When designing lighting layouts, factoring in the photometric spectrum is a crucial step to get it right. In fact, an uncontrolled light source can give off light rays in every direction, resulting in harmful illumination. Photometric analysis works to detect this excess harmful light and helps contain it by specifying the intensity and the quality of radiation. It helps to come up with techniques to contain it and aim it in areas where it is actually required.

When designing lighting in residential, industrial or institutional projects, a photometric analysis is a prerequisite to control costs and increase the productivity of the light fixtures.

What is Photometry?

Photometry, photometrics, photometric analysis and photometric studies are the different terminologies of the same thing. It is the study of how light leaves a fixture and spreads into its surroundings. Specifically, the science of measuring light as perceived by the human eye. In large projects, photometrics play an important role in allowing lighting designers to understand if the light is enough. It enables in confirming the level of brightness, intensity and more. It also helps in understanding lighting costs and calculating energy requirements.

A photometric report of a parking lot. The image on the left is the exterior scene depicting the lighting design of the space. The image on the right shows the illumination levels in foot-candle.

When do I need it?

When planning for lighting

A photometric analysis would help to determine as to how the lighting design would be more fitting for the space, before the lights are actually purchased. It simply helps to plan ahead before arriving at a buying decision.

When retrofitting lights

Most often, lighting retrofit projects are executed with assumptions. The biggest mistake people make is the one-for-one replacement. Unfortunately, it doesn't create acceptable results. It is widely known that retrofitting an area with a 100W LED fixture by replacing a 400W metal halide area light would give off a brighter light. So, many contractors skip the photometric tests and get to the step of installation, to quickly finish the work. But this can be quite detrimental for the customer's overall satisfaction.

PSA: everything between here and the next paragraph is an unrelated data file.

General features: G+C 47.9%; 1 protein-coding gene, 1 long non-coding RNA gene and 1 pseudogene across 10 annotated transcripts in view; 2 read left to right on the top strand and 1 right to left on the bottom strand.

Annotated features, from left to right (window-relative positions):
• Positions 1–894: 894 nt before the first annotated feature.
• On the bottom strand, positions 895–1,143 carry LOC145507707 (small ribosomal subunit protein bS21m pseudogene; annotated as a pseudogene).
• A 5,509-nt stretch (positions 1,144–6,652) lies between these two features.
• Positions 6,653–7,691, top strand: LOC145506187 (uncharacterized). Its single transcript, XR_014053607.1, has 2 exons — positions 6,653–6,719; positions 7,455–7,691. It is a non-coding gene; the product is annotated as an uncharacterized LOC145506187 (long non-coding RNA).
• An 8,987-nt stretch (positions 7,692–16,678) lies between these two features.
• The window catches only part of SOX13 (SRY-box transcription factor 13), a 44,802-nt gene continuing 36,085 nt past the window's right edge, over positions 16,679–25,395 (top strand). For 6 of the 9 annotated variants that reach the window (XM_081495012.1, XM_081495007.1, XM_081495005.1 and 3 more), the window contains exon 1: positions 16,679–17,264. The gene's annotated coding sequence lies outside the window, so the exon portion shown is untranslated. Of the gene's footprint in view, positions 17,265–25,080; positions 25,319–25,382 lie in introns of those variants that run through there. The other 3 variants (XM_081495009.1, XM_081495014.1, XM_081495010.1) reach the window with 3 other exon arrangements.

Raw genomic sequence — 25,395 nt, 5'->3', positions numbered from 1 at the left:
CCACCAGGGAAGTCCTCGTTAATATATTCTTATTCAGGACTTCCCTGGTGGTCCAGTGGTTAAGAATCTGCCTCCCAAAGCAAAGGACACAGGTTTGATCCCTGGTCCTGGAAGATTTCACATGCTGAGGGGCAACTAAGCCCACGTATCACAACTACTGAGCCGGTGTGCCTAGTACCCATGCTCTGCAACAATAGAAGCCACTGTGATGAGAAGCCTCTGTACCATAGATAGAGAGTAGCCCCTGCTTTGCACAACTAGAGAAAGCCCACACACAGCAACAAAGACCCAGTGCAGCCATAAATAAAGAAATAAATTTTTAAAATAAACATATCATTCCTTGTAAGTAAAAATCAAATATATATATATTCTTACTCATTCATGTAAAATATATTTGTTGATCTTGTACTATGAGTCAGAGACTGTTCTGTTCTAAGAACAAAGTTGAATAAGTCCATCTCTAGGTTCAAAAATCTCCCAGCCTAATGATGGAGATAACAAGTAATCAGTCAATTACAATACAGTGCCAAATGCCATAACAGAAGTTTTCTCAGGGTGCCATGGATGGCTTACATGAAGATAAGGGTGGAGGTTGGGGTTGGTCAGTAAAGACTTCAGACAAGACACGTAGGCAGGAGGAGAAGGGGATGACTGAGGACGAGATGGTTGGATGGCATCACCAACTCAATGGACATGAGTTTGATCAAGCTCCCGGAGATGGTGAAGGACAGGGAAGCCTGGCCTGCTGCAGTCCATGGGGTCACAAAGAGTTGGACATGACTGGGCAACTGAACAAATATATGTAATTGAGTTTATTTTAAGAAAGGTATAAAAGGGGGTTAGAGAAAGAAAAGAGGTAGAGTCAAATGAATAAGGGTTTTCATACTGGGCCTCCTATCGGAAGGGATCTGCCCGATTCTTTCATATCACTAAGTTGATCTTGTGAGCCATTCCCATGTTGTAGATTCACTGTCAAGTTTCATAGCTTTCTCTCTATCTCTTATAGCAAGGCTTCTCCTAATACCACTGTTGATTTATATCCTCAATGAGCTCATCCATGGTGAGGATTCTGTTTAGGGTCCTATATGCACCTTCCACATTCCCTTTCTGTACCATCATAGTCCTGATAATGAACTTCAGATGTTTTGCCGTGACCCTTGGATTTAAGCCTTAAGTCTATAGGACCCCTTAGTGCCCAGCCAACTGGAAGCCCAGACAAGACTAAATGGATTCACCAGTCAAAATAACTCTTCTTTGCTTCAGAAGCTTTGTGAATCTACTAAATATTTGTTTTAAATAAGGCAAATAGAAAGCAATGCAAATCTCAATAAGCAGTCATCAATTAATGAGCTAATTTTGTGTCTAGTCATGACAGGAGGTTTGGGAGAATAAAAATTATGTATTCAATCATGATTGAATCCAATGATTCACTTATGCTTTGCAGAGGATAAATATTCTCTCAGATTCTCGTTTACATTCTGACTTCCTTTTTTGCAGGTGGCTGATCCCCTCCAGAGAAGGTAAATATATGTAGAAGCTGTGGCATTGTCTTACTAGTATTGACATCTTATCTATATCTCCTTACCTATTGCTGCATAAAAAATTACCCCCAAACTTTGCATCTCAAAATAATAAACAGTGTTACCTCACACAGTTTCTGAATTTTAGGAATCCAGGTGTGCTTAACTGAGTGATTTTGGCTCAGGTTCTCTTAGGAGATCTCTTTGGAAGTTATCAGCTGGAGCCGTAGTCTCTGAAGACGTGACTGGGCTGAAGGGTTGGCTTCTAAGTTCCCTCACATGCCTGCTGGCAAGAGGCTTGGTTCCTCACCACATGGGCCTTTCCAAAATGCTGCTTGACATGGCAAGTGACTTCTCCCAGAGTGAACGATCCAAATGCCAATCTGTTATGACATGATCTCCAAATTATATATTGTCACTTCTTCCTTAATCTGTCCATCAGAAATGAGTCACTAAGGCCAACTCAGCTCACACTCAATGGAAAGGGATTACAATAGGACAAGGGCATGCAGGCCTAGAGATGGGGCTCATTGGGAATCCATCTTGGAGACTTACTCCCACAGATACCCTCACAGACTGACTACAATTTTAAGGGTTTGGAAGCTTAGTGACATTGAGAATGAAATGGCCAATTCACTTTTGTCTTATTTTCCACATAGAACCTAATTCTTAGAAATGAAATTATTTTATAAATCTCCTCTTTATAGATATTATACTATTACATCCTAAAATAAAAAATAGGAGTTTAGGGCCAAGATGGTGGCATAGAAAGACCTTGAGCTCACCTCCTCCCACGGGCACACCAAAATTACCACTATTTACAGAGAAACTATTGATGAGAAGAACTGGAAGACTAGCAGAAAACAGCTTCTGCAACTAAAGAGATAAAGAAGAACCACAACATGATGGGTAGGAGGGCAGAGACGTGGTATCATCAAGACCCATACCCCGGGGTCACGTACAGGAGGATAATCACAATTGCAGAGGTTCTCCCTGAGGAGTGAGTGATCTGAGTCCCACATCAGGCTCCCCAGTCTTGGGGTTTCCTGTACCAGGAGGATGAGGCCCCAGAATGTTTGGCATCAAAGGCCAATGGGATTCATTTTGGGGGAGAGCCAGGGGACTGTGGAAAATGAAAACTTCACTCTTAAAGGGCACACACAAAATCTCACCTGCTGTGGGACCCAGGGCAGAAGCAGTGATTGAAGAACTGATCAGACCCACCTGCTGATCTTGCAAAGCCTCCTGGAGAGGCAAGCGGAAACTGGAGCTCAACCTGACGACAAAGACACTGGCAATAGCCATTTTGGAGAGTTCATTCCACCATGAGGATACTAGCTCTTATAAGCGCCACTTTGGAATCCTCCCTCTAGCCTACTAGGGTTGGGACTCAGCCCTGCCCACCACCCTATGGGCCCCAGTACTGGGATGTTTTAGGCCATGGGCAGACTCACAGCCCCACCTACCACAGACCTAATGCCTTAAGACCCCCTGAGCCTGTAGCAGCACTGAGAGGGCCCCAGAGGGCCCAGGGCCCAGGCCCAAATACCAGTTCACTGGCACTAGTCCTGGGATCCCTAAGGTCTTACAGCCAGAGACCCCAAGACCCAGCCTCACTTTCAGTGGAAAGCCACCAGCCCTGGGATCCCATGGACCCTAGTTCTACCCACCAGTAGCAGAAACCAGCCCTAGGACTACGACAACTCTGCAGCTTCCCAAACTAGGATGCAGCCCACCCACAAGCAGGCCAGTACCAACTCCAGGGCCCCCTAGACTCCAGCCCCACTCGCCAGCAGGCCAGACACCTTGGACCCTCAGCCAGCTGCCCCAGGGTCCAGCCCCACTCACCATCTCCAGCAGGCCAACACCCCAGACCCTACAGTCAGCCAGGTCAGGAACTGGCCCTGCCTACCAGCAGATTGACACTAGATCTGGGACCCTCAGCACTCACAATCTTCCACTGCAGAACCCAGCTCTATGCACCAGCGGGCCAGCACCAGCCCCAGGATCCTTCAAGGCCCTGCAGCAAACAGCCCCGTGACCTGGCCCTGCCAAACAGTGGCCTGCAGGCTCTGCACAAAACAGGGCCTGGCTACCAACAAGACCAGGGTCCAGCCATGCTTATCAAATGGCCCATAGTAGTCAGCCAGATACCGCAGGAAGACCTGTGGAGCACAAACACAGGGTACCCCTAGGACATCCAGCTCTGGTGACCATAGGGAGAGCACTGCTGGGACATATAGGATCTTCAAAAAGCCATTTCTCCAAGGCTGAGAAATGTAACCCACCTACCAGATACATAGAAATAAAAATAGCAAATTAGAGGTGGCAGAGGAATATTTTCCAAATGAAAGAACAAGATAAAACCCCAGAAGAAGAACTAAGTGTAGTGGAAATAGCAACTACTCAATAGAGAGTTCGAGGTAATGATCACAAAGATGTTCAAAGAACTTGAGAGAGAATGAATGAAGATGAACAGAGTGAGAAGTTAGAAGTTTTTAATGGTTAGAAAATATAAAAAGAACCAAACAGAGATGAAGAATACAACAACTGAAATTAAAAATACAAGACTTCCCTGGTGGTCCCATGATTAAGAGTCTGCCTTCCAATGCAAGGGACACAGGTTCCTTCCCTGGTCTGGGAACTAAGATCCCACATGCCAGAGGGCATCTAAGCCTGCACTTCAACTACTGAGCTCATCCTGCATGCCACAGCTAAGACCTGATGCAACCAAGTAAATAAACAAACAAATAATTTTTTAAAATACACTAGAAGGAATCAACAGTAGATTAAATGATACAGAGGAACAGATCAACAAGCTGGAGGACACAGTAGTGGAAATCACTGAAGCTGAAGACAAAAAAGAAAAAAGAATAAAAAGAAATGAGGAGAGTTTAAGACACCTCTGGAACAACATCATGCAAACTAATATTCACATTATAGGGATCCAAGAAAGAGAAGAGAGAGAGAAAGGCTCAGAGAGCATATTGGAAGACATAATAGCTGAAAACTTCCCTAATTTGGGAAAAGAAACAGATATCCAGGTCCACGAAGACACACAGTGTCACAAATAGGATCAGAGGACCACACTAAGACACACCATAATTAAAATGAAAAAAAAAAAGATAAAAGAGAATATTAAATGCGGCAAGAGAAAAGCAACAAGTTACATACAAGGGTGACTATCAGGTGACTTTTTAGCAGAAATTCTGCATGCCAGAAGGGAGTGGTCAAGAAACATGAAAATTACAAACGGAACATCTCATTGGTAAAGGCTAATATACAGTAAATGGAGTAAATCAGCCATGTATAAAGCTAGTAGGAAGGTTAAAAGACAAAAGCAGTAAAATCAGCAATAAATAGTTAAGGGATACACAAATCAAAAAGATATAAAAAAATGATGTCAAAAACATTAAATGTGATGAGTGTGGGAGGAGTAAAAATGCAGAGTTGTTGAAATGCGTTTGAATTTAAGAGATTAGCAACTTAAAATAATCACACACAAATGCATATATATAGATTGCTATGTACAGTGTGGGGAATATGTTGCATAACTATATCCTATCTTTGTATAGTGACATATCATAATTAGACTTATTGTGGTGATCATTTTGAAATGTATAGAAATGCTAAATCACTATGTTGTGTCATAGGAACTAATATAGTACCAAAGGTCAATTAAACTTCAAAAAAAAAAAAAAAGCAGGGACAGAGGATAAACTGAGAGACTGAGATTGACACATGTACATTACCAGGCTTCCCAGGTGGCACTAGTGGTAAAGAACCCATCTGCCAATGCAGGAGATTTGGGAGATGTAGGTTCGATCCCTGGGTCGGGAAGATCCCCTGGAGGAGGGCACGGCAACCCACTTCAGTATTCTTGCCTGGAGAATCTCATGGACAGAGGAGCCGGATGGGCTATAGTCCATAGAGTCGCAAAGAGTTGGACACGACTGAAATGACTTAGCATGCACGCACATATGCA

When local codes need to be met

Some local laws require you to make sure that little or no light is trespassing into neighboring commercial or residential properties. Most local legislations prohibit light trespassing of even one foot-candle. It is in these instances, photometric analysis comes to the rescue to meet the local light code.


What would I need to get a Photometric report?

In order to request for a photometric analysis, one would require a CAD drawing for the building or the area. Lighting designers can then add luminaires, poles, cars and trees that may impact the illumination in that area. The photometric software calculates the illumination levels based on that data and the final report is delivered in an IES (Illuminating Engineering Society) format.
A typical photometric report has the following contents:
• Graphical Images.
• Charts of lights, locations, angles, and foot-candles, etc.
• Lists of foot-candles at various location points on the ground.
• Focus on uniformity as it is crucial for good lighting.
Given its importance, IKIO has invested significantly in equipping its laboratories with the very latest, state-of-the-art equipment. Its laboratory relies on two main pieces of measurement equipment, our integrating spheres, and our goniophotometers. Our integrating spheres are configured as spectroradiometers to accurately measure luminous flux (lumens) as well as the color temperature and color rendering of the light source under test. Our goniophotometers provide both near-field (luminance) and far-field (luminous intensity) data.
Fill in our Photometric Analysis Request forms for indoor or outdoor projects, to have a technical specialist get back to you with a report.
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Integrated Sphere
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